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Environmental probe into AGL’s floating gas terminal bid

It is the largest and most complex environmental assessment Victoria has seen, with 6058 submissions, including a record number of public objections, and 49 pieces of expert evidence.

AGL’s plan to locate a terminal in the bay and connect it to a 57-kilometre pipeline from the Mornington Peninsula to Pakenham has faced delays and a bitter backlash from environmental groups and residents worried about the potential risks to the area’s ecosystems and tourism.

If the floating gas facility goes ahead it will be moored at the vacant berth 2 at Crib Point.

If the floating gas facility goes ahead it will be moored at the vacant berth 2 at Crib Point.

Opponents include federal MP Greg Hunt, several shire councils (Bass Coast, Mornington and Cardinia), recreational fishing peak bodies, tourism operators, local business owners, and environment and climate groups.

On Monday lawyers for AGL told the hearing the project would not have unacceptable environmental impacts, and would help address the predicted shortfall in the national gas supply.

“It is important to recognise natural gas will play an important role in the transition to [renewable] electricity sources in coming years,” they told the hearing.

In its submission AGL says Victorian gas prices will be, on average, $1.09 per gigajoule lower between 2020 to 2040 if the project goes ahead, compared to what they would be if the gas is supplied from other sources.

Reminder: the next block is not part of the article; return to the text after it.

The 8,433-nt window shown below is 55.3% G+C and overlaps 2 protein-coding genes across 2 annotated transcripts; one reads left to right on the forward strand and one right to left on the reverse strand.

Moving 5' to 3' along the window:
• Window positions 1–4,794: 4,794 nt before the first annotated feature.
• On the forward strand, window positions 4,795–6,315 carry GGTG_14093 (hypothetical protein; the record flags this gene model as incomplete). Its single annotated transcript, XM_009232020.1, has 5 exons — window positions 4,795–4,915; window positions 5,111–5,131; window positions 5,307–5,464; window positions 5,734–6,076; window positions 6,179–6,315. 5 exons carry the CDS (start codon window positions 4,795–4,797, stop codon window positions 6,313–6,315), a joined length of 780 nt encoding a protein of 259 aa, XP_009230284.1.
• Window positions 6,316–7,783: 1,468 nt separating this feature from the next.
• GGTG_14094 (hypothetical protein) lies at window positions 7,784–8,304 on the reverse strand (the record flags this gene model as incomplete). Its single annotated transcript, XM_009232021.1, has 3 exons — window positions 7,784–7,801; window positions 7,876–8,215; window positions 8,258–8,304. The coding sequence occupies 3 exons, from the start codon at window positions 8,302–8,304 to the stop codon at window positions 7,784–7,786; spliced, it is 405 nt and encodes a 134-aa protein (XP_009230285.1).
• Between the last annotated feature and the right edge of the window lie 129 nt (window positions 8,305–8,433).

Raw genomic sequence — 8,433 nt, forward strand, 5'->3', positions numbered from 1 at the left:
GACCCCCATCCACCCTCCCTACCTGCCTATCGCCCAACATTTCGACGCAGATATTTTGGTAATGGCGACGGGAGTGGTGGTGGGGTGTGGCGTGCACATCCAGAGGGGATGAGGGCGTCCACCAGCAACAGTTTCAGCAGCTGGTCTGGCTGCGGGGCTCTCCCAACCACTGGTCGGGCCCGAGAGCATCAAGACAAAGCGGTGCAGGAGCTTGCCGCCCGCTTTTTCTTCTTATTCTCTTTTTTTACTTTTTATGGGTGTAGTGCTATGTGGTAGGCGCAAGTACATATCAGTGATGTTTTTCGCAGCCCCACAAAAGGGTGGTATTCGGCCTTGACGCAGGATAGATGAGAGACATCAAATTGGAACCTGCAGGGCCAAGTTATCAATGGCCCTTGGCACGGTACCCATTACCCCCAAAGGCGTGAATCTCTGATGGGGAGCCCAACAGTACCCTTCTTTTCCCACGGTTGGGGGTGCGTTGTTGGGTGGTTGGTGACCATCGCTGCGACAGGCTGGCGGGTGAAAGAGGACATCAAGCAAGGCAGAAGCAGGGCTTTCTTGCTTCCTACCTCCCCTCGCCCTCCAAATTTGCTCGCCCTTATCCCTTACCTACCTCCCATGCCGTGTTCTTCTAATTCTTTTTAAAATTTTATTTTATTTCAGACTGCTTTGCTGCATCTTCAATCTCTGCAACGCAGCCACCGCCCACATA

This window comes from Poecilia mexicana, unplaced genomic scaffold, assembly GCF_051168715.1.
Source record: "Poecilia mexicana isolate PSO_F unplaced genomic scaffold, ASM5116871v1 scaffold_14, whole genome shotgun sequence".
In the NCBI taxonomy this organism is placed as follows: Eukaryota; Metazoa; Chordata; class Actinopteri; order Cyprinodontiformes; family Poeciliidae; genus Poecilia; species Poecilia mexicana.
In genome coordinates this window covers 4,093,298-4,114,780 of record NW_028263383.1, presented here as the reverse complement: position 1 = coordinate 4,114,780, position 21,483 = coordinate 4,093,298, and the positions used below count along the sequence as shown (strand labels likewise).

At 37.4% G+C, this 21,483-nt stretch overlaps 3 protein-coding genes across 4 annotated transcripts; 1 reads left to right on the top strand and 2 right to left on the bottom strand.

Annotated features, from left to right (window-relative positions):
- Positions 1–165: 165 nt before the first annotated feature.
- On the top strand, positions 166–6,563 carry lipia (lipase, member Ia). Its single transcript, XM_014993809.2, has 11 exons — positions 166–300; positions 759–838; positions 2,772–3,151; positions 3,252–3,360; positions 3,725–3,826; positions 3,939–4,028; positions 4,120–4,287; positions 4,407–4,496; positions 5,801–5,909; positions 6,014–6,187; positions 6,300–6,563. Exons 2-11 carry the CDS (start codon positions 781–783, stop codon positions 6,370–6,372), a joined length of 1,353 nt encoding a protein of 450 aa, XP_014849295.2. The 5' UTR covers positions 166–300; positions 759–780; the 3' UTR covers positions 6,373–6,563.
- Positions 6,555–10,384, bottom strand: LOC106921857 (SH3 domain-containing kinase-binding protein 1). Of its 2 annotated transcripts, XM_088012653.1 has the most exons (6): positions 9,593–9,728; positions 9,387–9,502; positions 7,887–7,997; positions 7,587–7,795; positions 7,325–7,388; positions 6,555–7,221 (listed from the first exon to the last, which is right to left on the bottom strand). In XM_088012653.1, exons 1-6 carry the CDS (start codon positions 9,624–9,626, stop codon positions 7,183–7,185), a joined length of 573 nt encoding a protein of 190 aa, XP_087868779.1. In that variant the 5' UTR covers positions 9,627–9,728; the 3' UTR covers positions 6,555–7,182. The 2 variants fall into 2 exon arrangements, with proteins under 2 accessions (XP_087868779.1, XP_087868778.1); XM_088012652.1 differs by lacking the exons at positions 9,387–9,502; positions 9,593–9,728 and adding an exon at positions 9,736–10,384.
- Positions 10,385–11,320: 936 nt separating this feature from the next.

The hearing was told a floating import terminal would be moored at Crib Point Jetty. Gas would be transported to the terminal as liquefied natural gas, then “regassified” through a process that required pumping in sea water, or burning gas. Between 12 to 40 ships each year would moor alongside the terminal to resupply it.

The hearing will also consider the cultural impact of the proposal on the traditional owners, represented by the Bunurong Land Council Aboriginal Corporation.

In his submission, Bunurong elder Robert Ogden said the cultural heritage assessments were “incomplete” and too focused on a narrow understanding of heritage.

He said “fragile” Bunurong shell middens around Western Port could show changes in diet, behaviour, and settlement over the last 12,000 years, and must be protected.

“We have a profound spiritual connection to Western Port, French Island, Phillip Island and lands that surround it,” he writes. “Bunurong lore and spirituality are intertwined within this country, our people and creation, and this is what forms the basis of our culture and sovereignty.”

The hearing continues on Tuesday.

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